Growler Fills also needs more excuses to open the bottles, and suggests that saving beers for special occasions hasn’t worked for him, since it turns out that there simply aren’t that many special occasions. “Amazingly, even with relatively few ‘special occasions’ and far too many in that category, I still stand there staring at the fridge trying to decide if that particular day is special enough to open this beer or that beer.”
So while for some, beer is kept for a long time through a failure to find the right time to drink it, for others beer is aged with intent. However, as Beer Bar Band cautions, “experimenting with the merits of aging beer… is a gamble” and that by and large beer is best drunk fresh.
Appellation Beer agrees, suggesting that aged beer can have merit, but “more often, you’ll screw it up. Age does not make most wine better. It certainly does not make most beer better”
Growler Fills also contemplates “the whole cellaring thing. If Abyss tastes this good now, just wait until you cellar it for a year or two! At least that’s the thinking. It is indeed fun to crack open a beer that’s been in the cellar for few years or even a decade or two. But I’m finding that aside from the novelty factor and occasionally enjoying a multi-year vertical of the same beer, the ‘wow’ factor is rare.”
Yvan at ALE is GooD, hooked into hoarding beer by BrewDog and their early Abstrakt series, has up to 300 beers at times, yet finds that with ageing beer “the risk is high… but sometimes the rewards are too. Some of the aged Abstrakts and Hardknotts I have had have transcended their ‘fresh’ form and become quite stunning. Some others have died horribly, become wraith-like shadows of their former selves or actually just plain foul.”
10th Day Brewing controls this somewhat by sampling them “at different ages and making note of the changes that transpire,” adding “Sometimes I miss out when a batch has reached a really great age. I see this quite often with ciders. There is a certain point when the character of the batch turns a corner. Before this moment the cider was decent. But after this point it becomes sublime. There is a lesson in this. Letting your work reach maturity teaches us patience. With patience we can reap rewards that far exceed our expectations.”
Drink it now!
What’s required then is a system, or perhaps simply buying beer to drink.
Marrying auditing beer with drinking it, Beer Search Party attempts to solve it by adding a new column to his spreadsheet.
“That column is ‘better drink by’. And it is an addition that I should have started tracking from purchased for the cellar, bottle #1. And I now believe it is the third most important piece of cellaring technique behind storage and picking beers that can actually age.That may sound a little too much like accounting and less fun and spontaneous but it might save people from skipping over a beer that was at its peak for one that could have chilled longer. And all it requires is a little extra research and some Excel spreadsheet sorting skills.”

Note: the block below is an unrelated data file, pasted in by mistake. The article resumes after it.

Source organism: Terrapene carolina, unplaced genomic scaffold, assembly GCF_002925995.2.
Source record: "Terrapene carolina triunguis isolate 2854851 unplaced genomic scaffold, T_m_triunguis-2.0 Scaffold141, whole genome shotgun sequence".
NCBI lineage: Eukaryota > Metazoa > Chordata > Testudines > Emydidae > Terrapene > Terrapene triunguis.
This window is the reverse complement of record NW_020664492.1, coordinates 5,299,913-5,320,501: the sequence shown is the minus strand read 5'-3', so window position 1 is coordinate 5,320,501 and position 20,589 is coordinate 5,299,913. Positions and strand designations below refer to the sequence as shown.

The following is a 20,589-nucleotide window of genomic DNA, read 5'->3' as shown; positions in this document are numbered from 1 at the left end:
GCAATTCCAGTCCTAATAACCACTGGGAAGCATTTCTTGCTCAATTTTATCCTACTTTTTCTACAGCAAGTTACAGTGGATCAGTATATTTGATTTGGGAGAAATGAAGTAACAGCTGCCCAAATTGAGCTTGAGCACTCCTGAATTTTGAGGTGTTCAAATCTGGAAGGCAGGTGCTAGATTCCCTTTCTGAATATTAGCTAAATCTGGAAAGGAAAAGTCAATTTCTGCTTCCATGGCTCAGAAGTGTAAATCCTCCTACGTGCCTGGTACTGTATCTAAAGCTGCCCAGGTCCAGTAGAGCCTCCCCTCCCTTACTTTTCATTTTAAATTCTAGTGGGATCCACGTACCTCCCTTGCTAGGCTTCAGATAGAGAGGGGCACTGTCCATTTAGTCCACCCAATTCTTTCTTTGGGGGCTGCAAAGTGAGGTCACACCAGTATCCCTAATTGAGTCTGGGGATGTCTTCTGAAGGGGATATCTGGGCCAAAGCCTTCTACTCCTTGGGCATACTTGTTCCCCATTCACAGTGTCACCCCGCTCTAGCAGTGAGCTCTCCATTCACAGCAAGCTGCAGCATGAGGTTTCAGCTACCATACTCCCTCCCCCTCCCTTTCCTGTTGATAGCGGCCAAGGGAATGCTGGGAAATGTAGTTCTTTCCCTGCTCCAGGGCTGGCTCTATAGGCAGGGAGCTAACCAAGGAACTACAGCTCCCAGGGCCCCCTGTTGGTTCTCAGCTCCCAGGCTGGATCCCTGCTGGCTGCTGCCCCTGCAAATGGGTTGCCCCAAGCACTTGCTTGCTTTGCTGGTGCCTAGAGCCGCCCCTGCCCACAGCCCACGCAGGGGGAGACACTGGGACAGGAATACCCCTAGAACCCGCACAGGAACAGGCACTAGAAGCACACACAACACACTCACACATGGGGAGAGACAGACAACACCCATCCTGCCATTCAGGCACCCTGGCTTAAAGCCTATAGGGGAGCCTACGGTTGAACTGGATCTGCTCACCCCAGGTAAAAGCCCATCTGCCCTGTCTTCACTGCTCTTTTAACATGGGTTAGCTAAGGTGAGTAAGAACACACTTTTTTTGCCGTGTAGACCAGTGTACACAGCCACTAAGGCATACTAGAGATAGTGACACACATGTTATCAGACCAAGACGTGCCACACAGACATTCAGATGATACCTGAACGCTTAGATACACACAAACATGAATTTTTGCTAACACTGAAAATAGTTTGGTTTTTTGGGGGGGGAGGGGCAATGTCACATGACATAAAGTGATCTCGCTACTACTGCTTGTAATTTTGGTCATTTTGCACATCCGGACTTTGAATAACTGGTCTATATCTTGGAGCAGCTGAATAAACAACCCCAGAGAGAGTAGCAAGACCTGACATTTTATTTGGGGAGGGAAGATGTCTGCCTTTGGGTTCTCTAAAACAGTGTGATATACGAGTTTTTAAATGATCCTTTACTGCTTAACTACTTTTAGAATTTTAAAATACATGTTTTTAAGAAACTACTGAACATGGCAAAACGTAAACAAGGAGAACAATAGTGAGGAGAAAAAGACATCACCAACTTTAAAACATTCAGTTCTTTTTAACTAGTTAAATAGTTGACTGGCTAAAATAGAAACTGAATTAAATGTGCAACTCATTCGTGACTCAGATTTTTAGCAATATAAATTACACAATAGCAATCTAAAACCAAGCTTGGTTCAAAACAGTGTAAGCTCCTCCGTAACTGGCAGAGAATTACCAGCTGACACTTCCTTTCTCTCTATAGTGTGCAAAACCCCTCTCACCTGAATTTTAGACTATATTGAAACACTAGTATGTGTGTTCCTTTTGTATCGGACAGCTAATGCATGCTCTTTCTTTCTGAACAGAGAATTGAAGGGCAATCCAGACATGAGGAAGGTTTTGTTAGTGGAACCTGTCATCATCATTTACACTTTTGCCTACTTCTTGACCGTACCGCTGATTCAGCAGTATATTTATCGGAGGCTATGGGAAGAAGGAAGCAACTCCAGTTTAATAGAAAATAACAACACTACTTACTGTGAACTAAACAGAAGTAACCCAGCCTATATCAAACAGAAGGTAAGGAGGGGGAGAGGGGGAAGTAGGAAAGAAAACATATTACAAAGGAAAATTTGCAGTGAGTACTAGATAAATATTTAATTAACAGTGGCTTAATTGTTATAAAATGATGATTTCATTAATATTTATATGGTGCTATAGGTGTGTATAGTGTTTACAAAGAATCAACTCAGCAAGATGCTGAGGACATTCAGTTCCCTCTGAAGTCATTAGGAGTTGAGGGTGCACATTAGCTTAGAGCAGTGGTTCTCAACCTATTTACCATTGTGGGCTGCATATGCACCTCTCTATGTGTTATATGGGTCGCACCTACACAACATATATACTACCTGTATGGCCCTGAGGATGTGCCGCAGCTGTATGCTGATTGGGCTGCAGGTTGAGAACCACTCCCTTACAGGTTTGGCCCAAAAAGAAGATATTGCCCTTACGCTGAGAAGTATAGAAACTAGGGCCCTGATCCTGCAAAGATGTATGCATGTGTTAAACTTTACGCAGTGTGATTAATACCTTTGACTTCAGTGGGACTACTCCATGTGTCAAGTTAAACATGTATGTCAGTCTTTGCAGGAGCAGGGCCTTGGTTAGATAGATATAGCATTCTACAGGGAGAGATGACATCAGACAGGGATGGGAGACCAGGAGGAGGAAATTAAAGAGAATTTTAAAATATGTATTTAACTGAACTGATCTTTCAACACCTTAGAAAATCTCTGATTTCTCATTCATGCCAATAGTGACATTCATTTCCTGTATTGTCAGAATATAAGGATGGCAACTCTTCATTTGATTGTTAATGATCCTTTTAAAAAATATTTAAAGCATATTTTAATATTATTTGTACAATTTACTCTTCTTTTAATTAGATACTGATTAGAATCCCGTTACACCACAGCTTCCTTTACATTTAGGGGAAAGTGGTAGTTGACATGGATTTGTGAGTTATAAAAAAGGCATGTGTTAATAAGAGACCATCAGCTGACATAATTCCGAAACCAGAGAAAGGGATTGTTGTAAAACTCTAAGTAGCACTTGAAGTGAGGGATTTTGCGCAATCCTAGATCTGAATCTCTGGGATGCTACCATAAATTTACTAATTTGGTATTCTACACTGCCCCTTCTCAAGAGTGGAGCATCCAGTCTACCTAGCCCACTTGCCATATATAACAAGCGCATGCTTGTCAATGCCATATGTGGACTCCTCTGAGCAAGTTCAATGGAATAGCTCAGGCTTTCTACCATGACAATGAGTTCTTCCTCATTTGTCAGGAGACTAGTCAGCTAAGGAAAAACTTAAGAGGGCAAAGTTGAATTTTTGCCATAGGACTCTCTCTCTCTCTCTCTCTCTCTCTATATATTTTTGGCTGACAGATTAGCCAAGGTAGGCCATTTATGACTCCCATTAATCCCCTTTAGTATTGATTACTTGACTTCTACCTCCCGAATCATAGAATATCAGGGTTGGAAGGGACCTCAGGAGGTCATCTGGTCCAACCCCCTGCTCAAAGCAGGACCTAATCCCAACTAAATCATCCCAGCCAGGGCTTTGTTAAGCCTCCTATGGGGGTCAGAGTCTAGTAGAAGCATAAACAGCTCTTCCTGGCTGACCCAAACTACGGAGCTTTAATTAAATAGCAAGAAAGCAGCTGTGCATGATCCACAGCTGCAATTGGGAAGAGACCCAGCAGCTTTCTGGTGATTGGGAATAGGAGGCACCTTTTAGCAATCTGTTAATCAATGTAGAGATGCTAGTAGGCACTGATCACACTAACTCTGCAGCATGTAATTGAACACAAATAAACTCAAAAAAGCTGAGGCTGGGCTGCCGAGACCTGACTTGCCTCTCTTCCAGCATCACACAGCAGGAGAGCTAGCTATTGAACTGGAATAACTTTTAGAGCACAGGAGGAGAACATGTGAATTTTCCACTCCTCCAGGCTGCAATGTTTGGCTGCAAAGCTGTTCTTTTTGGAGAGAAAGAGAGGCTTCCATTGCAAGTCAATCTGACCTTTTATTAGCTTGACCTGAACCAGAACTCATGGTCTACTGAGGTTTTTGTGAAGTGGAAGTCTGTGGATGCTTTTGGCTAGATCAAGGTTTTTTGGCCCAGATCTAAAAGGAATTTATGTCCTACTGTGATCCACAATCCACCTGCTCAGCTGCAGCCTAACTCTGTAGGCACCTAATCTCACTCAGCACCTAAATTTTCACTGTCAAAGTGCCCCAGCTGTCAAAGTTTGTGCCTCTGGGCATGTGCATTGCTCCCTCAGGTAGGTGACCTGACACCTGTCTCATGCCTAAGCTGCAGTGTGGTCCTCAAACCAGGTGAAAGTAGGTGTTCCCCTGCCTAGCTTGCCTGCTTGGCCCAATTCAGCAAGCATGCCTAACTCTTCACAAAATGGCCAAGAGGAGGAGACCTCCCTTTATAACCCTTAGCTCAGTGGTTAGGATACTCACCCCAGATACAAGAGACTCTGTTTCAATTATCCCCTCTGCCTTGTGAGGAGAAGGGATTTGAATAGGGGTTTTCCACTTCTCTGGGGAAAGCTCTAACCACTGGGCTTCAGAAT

Brookston Beer Bulletin too talks about “segregating the aging beer meant to be saved from the beer ready to drink now.”
Beer Nut too aknowledges “I’ve already missed the best of one Belgian IPA through my slow drinking habits. What’s required is a constant audit of what’s old, and what needs to be consumed sooner rather than later.”
Beer Is Your Friend says “I don’t get the whole thing about trying to age beer. Well, not intentionally anyway, as part of that week-long What’s in the Fridge experiment I found at least one beer I’d bought a year ago. Still tasted good.”
Jon at the Brew Site notes that this month marked the 6th anniversary of The Session, and he heasn’t missed one yet! His impressive collection includes ageing bottles of Deschutes and “A couple of ’90s or early ’00s bottles of Thomas Hardy’s Ale (which I will probably never drink, at least until I’m very old)” However, in recent years he’s “come to realize (or perhaps ‘accept’ is the more accurate term) that while some beers will do well with some aging, at its core beer is meant to be drank, and storing bottles of great beer away just to look at once in awhile just won’t do. They need to be opened. Enjoyed.”
“I need to let go a little bit and, you know, drink the beer.”
Booze, Beats and Bites and Homebrew Manual have another approach – buy to drink. “There’s also the fact that I’m not a beer hoarder and don’t buy bottles to lay down. Bought beer has a quick turnaround and is usually drunk the same day.”
It was fascinating and occasionally mouthwatering reading through the responses. I was glad to discover I wasn’t alone in haording beer, counting my beer, and then failing to drink it. But I also want a less precious relationship with beer, that some have managed, where beer doesn’t become too special to drink. I’m not disciplined enough to have a ‘new beer-free’ month (and, it turns out, neither is Beer Is Your Friend) but I will determine to drink rather than hoard. Then again, if I had that bottle of 1968 Hardy’s Ale, would I really just crack it open without ceremony?
While I ponder that, I’ll crack open a bottle that has sat in the cupboard for too long already.
Or… maybe I’ll leave it just a little while longer… I might not enjoy it 😉
Thank you to everyone that contributed, I enjoyed perusing the posts. Cheers!